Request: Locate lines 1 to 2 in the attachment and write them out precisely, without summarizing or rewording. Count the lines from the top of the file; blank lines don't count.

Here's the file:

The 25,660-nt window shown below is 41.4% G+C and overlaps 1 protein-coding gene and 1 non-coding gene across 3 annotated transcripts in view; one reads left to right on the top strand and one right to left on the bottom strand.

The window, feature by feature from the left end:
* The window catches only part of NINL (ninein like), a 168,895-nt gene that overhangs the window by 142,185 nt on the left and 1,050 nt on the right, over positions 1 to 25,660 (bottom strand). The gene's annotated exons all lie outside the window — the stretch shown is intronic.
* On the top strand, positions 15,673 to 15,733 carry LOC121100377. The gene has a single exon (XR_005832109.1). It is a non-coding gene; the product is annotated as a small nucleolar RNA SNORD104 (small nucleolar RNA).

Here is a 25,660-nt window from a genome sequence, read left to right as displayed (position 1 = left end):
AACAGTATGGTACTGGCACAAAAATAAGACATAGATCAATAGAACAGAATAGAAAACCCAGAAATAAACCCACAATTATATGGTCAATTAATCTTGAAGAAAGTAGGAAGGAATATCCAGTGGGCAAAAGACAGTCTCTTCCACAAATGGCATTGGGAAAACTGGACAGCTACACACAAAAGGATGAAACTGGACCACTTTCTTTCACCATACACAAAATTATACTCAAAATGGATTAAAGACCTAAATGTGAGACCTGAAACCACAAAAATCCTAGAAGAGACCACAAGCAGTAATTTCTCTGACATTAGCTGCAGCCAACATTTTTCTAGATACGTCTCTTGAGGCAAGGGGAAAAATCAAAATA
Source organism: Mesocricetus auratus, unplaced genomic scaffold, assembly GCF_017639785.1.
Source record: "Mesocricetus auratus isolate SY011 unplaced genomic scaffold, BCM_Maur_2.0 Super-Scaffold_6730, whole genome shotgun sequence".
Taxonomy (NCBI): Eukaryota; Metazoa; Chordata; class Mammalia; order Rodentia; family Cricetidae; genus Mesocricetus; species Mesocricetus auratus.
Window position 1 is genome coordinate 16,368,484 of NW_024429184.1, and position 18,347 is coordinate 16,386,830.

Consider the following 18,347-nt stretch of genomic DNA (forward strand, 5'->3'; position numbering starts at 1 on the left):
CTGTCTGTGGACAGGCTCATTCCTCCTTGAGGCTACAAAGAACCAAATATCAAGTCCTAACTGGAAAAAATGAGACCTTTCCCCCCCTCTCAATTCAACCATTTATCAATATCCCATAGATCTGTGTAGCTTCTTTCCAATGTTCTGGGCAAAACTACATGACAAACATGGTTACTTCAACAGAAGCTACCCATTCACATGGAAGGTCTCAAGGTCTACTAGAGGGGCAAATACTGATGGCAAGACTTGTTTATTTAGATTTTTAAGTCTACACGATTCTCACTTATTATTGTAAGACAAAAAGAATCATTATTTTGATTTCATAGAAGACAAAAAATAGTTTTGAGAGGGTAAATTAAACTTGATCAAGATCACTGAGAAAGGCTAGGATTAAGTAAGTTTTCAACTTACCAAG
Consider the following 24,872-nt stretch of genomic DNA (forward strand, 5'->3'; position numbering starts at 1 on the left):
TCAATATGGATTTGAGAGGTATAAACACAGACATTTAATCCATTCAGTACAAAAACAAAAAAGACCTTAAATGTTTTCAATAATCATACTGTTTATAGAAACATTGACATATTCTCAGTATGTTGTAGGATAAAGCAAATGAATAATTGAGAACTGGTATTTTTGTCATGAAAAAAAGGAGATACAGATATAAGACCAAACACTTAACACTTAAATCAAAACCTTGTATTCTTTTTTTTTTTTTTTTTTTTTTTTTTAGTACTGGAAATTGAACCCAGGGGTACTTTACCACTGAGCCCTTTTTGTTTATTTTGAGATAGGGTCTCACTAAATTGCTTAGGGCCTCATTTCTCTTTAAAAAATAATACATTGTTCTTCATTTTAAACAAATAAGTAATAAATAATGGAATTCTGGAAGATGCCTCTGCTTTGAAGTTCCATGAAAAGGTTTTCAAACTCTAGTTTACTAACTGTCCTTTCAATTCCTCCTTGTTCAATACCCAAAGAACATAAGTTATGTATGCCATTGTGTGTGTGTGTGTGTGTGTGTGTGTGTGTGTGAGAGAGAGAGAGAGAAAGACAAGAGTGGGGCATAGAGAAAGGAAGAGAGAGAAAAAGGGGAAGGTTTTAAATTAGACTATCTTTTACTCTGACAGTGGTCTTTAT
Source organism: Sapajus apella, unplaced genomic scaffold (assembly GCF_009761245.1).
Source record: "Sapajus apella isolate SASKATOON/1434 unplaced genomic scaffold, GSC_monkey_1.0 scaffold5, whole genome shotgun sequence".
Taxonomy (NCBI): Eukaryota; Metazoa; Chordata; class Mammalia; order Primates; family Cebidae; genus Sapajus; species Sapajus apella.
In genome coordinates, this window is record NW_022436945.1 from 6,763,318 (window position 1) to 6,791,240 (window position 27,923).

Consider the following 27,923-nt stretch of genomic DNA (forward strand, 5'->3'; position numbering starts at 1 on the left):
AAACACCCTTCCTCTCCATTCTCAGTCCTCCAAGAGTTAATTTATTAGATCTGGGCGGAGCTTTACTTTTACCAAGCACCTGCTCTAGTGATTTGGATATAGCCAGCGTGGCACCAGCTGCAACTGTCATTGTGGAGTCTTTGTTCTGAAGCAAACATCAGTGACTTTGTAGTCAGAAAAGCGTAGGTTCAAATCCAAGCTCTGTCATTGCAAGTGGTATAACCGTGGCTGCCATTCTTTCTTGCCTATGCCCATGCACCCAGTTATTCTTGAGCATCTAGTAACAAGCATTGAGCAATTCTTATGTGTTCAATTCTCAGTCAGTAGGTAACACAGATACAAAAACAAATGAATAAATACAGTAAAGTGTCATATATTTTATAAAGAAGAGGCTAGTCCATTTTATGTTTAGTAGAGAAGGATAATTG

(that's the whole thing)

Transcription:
The 25,660-nt window shown below is 41.4% G+C and overlaps 1 protein-coding gene and 1 non-coding gene across 3 annotated transcripts in view; one reads left to right on the top strand and one right to left on the bottom strand.

The window, feature by feature from the left end: